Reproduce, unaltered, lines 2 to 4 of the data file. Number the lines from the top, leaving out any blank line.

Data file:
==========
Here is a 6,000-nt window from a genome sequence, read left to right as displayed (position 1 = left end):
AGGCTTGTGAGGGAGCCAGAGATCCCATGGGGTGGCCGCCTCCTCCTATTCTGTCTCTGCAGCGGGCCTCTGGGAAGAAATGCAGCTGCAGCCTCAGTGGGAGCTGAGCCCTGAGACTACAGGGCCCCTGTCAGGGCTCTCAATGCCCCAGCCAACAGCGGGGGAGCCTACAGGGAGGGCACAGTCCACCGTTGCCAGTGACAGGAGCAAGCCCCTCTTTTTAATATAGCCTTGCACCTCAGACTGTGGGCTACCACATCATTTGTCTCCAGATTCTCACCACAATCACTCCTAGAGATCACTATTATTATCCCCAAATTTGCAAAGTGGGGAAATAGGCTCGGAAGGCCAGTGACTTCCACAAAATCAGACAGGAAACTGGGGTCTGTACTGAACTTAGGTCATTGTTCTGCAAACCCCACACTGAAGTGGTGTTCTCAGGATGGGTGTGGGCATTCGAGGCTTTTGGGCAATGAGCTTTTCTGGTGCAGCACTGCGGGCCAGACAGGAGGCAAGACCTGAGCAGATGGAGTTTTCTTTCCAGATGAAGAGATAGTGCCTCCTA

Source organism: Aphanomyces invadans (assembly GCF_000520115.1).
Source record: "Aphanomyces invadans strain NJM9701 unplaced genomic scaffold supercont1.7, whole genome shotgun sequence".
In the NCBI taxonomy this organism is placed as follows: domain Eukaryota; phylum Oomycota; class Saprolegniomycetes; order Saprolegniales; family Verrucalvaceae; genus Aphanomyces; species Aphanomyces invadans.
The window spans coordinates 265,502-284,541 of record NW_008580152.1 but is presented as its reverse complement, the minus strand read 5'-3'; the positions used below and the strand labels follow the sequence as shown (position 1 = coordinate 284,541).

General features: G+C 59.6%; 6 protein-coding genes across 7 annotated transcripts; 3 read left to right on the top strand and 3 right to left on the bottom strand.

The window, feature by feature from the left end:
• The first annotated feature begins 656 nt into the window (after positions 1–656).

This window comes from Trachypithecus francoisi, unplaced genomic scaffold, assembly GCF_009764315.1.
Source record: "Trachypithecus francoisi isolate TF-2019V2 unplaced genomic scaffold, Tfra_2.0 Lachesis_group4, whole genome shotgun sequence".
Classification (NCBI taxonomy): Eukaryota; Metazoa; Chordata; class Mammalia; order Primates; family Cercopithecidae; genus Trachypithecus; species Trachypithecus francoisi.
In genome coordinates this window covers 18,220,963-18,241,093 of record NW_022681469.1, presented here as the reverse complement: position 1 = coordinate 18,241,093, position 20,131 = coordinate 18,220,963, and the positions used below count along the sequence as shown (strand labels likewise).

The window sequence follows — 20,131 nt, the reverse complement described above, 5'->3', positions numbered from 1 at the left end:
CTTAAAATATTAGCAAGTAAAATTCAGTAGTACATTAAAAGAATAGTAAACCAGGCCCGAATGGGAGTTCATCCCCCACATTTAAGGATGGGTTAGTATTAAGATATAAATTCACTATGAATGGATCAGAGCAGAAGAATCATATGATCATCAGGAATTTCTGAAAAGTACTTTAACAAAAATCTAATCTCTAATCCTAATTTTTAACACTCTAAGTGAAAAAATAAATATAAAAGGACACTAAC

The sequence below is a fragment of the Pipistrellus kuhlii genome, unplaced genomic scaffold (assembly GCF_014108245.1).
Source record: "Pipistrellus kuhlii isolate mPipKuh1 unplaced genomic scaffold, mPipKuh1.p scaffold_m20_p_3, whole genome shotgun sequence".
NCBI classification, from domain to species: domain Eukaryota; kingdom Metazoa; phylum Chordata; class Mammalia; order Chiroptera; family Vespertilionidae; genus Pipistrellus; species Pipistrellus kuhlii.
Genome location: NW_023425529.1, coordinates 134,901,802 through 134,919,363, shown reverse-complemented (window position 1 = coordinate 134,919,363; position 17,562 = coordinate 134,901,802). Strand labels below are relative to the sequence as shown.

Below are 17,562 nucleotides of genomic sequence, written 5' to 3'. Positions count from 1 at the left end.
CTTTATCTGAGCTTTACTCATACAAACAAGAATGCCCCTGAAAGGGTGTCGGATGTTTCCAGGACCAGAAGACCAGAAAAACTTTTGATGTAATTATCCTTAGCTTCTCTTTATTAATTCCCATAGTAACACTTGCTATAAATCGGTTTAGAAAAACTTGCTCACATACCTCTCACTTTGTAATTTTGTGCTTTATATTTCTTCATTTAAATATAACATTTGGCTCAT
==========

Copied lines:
AGGCTTGTGAGGGAGCCAGAGATCCCATGGGGTGGCCGCCTCCTCCTATTCTGTCTCTGCAGCGGGCCTCTGGGAAGAAATGCAGCTGCAGCCTCAGTGGGAGCTGAGCCCTGAGACTACAGGGCCCCTGTCAGGGCTCTCAATGCCCCAGCCAACAGCGGGGGAGCCTACAGGGAGGGCACAGTCCACCGTTGCCAGTGACAGGAGCAAGCCCCTCTTTTTAATATAGCCTTGCACCTCAGACTGTGGGCTACCACATCATTTGTCTCCAGATTCTCACCACAATCACTCCTAGAGATCACTATTATTATCCCCAAATTTGCAAAGTGGGGAAATAGGCTCGGAAGGCCAGTGACTTCCACAAAATCAGACAGGAAACTGGGGTCTGTACTGAACTTAGGTCATTGTTCTGCAAACCCCACACTGAAGTGGTGTTCTCAGGATGGGTGTGGGCATTCGAGGCTTTTGGGCAATGAGCTTTTCTGGTGCAGCACTGCGGGCCAGACAGGAGGCAAGACCTGAGCAGATGGAGTTTTCTTTCCAGATGAAGAGATAGTGCCTCCTA

Source organism: Aphanomyces invadans (assembly GCF_000520115.1).
Source record: "Aphanomyces invadans strain NJM9701 unplaced genomic scaffold supercont1.7, whole genome shotgun sequence".